Rita Hayworth and Shawshank Redemption is a story about hope, friendship, identity, and unwavering determination in the most hopeless of places – a prison.
I’ve watched the movie adaptation of Stephen King’s novella, The Shawshank Redemption, so much that I could probably quote the opening narration verbatim. It’s one of my favourite movies of all time. Yet, I never noticed the graphic text that read “Based on the novel by Stephen King” – talk about attention to detail. In fact I stumbled across an e-Book version of the novella while google something that was clearly important at the time. So of course I had to read it.
Stephen King explores hope in Shawshank prison
As someone who avoids horror and Stephen King in general, I must admit that I’d read his short stories any day. As long as there are no pet semataries, creepy clowns, or things that go bump in the night. Rita Hayworth and Shawshank Redemption is a novella published in Stephen Kings short story collection, Different Seasons and chronicles the life of Andrew Dufresne, a banker imprisoned for killing his wife and her lover, in Shawshank state prison between the years 1948 and 1975.
Although it’s set in Shawshank Prison, the tone remains hopeful. King breathes laughter, friendship, and freedom into a space that’s often associated with doom and gloom. Juxtaposing the abstract nature of hope with incarceration, where everyday liberties are taken from inmates, is genius and enables the reader to sympathize with thieves and murderers.
Breaking the fourth wall
Intriguingly Andy is not the point of view character. Instead Stephen King chose to tell Andy’s tale through the eyes of Red, an inmate who has some clout as a merchant in Shawshan. He is the guy who can get you things. Much like Toni Morrison’s The Bluest Eyes and Fitzgerald’s The Great Gatsby, The Shawshank Redemption is told in the first person/observer. In fact, this technique is actually used to break the fourth wall, drawing you into Red’s experience. So instead of reading someone’s inner monologue, the narrative style is also very conversational – as if you and Red are on a bus trip across the country and he’s telling you about Andy Dufresne.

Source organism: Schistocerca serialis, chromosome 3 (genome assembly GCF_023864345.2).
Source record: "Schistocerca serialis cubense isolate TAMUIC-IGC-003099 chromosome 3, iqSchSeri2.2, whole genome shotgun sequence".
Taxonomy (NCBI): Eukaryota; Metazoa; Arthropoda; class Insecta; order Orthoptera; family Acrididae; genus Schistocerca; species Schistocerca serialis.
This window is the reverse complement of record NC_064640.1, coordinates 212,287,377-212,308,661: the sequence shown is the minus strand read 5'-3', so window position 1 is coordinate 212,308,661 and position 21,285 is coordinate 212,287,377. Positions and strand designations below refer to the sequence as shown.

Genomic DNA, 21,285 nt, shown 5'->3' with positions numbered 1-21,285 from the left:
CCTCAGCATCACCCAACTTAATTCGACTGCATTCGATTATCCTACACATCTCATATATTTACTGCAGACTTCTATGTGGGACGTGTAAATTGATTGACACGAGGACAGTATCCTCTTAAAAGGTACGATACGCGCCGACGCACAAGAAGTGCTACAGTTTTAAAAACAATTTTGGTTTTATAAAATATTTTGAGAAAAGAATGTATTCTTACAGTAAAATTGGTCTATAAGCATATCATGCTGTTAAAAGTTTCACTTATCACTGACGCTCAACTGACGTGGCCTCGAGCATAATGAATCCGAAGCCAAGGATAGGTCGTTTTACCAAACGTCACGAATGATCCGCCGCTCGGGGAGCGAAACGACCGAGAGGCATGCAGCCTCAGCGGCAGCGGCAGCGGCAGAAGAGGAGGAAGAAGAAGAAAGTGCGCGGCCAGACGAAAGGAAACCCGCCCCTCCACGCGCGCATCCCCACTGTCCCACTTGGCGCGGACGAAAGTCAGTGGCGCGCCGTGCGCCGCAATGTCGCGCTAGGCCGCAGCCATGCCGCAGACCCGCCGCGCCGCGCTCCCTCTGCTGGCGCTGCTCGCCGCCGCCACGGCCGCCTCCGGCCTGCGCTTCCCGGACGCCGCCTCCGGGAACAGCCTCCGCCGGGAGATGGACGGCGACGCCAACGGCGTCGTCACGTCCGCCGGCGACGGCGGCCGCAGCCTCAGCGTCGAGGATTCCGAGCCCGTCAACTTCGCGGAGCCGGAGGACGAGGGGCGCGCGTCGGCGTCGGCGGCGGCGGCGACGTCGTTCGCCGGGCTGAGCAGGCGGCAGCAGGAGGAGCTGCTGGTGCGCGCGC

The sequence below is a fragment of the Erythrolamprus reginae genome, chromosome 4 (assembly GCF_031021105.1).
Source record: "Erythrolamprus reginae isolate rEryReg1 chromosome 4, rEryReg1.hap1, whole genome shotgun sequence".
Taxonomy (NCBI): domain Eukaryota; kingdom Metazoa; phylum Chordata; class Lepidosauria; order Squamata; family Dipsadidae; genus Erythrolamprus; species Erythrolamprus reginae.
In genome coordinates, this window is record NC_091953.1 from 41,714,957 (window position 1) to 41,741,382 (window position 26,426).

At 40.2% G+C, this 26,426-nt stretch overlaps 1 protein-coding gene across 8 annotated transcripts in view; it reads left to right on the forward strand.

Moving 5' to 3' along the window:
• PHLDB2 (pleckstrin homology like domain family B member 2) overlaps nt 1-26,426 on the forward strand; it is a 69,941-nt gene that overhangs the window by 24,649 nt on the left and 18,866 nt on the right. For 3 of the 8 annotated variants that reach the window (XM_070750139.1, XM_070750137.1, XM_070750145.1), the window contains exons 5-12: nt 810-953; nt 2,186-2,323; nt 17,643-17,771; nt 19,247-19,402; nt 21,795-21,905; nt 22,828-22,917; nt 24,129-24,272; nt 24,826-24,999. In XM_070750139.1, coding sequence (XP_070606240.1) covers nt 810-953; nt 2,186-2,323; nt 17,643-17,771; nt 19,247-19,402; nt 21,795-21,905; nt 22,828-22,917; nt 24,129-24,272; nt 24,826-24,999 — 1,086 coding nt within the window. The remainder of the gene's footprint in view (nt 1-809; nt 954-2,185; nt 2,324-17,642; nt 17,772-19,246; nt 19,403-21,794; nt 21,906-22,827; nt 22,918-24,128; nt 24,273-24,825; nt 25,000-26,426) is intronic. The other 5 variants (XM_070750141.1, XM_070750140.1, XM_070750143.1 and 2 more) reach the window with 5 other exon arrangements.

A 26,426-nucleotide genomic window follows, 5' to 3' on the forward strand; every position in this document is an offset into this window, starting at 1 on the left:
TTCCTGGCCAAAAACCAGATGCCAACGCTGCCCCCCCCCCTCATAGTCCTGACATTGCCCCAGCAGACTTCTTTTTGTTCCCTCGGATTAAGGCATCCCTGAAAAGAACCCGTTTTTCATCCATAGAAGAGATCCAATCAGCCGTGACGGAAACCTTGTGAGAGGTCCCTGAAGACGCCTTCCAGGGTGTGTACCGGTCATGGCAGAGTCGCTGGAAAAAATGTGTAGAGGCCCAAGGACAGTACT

King gets creative with it too and Red tells the reader that the events he’s narrating are based on memory and hearsay. There are phrases like, “This is what I know…My guess is…”, “I heard this from…sources”, or “This Andy told me himself” which build trust between the narrator and you, the reader. Red acknowledges that he’s sharing what he knows to be true or more entertaining in some instances.
Then, for the last 10 pages or so, Red tells the reader what he thinks happened after the major turning point in the story. I liked this because it has details that the film lacks and it gives the reader insights into Andy’s state of mind after years in prison and shows how well the two friends really knew each other.
King’s use of foreshadowing works well
If I read this novella without having watched the movie, I would have had a lot more “ah” moments. Though I confess, I like the novella’s ending better. Both end the same way but the details differ slightly and for me, the novella’s ending was much more sentimental and rounded off both character arcs beautifully.
Scenes from the film that I missed in the novel
There were some scenes in the film that weren’t in the book and I missed them. To start, (spoilers!!) the scene where Andy locks himself in the warden’s office to play the opera vinyl over the speakers is only in the adaptation. That scene is classic and Red’s monologue unforgettable. I kind of wish King had the idea originally. Then Andy giving Red the harmonica, and finally, the conversation between Red and Andy about hope – “That’s a dangerous thing in a place like this”. So I missed those but only because I knew they were in the film. Had I read the novella without seeing the movie, my enjoyment and the character development brought on by those scenes would not have been missed.
Read the book first! Or not. Live your life. Rita Hayworth and the Shawshank Redemption is one of my favorite movies and stories. It’s also my favorite Stephen King book. Granted its the only Stephen King I’ve ever read so that might change. Its message of hope, friendship, and perseverance will stay with me always and the characters are like old friends with great advice.
I recommend this to anyone who love great storytelling. It’s also a good intro to Stephen King for reader who do not like horror. There’s a reason people line up to buy his books. So read this and then be blown away by the movie.
Trigger Warnings: This book is set in prison, so expect violence, rape, police brutality, suicide.
About the Author
Stephen King is the author of more than fifty worldwide bestsellers including his novel 11/22/63, which was named a top ten book of 2011 by The New York Times Book Review and won the Los Angeles Times Book Prize for Mystery/Thriller as well as the Best Hardcover Book Award from the International Thriller Writers Association. He is the recipient of the 2003 National Book Foundation Medal for Distinguished Contribution to American Letters.